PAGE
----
Osamu Tezuka's short film Muramasa seems like nothing special at first glance. The animation is overly simplistic and grainy, the audio is a bit underwhelming, and the premise seems ordinary; however, the outstanding twist that follows makes Muramasa an absolute must-see.
At only nine minutes in length, it's nearly impossible to go into details when discussing Muramasa's story. Let's just say it involves a samurai, a sword, lots of straw men, and a kickass conclusion. Once you finally have an idea of what's going on, you can't help but grin - and that's an accomplishment. While the first few minutes may seem boring, it's definitely worth sticking around for its entirety.
Muramasa has a paper-like appearance which is slightly reminiscent of the game Okami. In addition, little to no animation actually occurs, save for movement in the fields and water; scenes are linked together without fluid transitions.
Easily the best aspect of Murasama's animation is the backgrounds: they are beautiful, are composed of vibrant colors, and set the stage nicely for the turmoil to come.
While interesting and distinctive, the animation isn't necessarily outstanding or memorable. Six points for uniqueness, however.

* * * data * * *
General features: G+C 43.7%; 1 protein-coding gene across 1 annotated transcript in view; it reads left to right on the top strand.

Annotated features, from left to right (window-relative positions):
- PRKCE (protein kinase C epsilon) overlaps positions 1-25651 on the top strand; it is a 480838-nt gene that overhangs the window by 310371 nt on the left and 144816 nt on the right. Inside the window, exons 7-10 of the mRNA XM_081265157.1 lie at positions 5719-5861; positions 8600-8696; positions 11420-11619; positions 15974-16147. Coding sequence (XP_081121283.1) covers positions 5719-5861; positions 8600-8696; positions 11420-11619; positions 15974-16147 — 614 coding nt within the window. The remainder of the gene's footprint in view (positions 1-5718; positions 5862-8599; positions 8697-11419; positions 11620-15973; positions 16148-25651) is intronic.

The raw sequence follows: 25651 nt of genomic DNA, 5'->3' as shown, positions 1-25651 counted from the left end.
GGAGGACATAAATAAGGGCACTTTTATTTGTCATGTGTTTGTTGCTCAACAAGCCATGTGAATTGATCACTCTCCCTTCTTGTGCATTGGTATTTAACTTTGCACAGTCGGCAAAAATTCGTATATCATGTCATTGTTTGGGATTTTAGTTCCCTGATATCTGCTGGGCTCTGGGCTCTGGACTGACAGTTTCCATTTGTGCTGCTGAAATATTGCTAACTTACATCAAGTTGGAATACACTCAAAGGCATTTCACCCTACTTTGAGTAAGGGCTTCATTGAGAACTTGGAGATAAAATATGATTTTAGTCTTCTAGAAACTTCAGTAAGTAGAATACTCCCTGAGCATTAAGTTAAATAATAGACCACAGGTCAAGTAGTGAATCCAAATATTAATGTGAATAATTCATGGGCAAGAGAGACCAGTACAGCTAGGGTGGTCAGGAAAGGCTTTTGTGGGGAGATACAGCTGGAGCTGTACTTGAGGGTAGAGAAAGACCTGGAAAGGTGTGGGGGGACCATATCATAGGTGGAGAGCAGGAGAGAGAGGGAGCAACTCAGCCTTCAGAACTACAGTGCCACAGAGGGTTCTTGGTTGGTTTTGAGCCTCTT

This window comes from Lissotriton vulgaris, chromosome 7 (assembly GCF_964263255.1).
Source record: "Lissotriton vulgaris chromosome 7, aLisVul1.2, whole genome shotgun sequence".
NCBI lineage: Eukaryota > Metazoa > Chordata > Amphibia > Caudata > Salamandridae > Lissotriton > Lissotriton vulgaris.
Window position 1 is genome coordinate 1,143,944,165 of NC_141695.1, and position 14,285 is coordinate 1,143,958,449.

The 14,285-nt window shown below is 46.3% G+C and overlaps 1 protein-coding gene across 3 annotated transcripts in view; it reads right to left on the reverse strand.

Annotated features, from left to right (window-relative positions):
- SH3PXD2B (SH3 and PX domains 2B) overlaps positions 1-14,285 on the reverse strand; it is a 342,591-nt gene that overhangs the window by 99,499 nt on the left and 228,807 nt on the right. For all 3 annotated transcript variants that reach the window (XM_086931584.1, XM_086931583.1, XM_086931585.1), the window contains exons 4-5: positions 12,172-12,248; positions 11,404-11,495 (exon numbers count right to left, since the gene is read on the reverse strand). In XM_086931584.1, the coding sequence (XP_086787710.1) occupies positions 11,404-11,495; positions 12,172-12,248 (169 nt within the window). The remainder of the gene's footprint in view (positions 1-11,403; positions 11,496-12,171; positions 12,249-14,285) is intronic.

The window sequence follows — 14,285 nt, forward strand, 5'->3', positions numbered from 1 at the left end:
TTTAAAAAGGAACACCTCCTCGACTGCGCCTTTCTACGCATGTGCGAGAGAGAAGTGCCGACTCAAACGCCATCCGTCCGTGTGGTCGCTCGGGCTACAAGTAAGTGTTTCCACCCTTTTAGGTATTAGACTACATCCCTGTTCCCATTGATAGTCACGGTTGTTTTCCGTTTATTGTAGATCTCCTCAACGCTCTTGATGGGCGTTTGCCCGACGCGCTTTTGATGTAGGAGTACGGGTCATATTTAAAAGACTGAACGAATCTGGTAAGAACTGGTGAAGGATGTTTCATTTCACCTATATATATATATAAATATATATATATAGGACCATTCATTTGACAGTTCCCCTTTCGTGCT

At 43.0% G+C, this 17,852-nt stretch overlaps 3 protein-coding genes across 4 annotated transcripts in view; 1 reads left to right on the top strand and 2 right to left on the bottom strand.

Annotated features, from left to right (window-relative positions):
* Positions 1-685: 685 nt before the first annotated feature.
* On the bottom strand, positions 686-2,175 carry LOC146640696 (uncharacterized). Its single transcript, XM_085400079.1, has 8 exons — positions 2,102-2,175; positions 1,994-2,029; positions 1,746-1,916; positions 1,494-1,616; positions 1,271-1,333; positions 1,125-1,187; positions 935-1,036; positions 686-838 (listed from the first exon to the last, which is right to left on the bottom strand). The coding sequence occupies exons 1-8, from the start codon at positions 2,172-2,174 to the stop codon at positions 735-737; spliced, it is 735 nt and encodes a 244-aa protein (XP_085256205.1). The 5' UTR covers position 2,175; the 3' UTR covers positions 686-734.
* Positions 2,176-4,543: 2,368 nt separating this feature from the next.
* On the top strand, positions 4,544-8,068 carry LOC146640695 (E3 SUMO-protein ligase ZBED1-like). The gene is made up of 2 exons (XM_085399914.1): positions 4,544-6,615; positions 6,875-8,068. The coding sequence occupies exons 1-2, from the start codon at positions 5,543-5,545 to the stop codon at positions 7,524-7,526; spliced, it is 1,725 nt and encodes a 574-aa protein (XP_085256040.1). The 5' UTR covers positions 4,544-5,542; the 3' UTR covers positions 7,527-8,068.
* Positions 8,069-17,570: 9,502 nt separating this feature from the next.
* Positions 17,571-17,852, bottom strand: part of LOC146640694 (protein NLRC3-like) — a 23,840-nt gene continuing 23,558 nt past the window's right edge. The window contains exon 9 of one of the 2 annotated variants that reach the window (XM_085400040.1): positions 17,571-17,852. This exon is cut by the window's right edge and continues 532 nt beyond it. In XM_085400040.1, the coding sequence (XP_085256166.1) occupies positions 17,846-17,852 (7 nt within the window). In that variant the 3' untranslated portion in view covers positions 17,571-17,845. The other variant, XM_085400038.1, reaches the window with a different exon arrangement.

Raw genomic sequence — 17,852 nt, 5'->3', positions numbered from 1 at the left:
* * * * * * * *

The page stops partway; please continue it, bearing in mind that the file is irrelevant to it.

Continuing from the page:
Traditional Japanese instruments make up Muramasa's minimalistic soundtrack - at times you may feel like you are in the midst of a Kabuki theater performance. While slightly annoying at times, the music is overall "ok" as a whole. The best part, by far, is a transitional song that occurs once the twist is started to be revealed; it is slower, melodic, and haunting - just like the content itself.
There is no dialogue in Murasama; and none is needed.
Only two beings can be considered characters: the samurai, and in a way, the sword. We know little to nothing about the samurai, save that he finds himself becoming consumed by the mysterious powers of the sword. The sword itself is equally as mysterious - where did it come from? Whose hands has it passed through? In only nine minutes, major character development is impossible; regardless, the plight of the samurai is fascinating enough to put Murasama on your "want to watch" list.
I'll admit it - I almost wrote off Murasama in the first few minutes; it's lucky that I didn't. Murasama is delightfully original in its story and ending, and that alone makes it worth a watch.
A wandering samurai, in his travels through the forest, runs across a straw man with a majestic sword stuck into it. He takes the sword and feels within him a surge of great power – a power that soon begins to distort his mind and soul. The samurai continues to wander, striking down straw men in his wake; but what is really going on, and what will happen to the samurai?
My fav genres include sci fi and horror, but you'll find a lot of obscure reviews from me too, given I watch a ton to add to the database. My new reviews are written a lot better than my old ones, so when in doubt, sort by date! ^_^ Enjoy, and I welcome any and all feedback.
This review has no comments. Leave one now!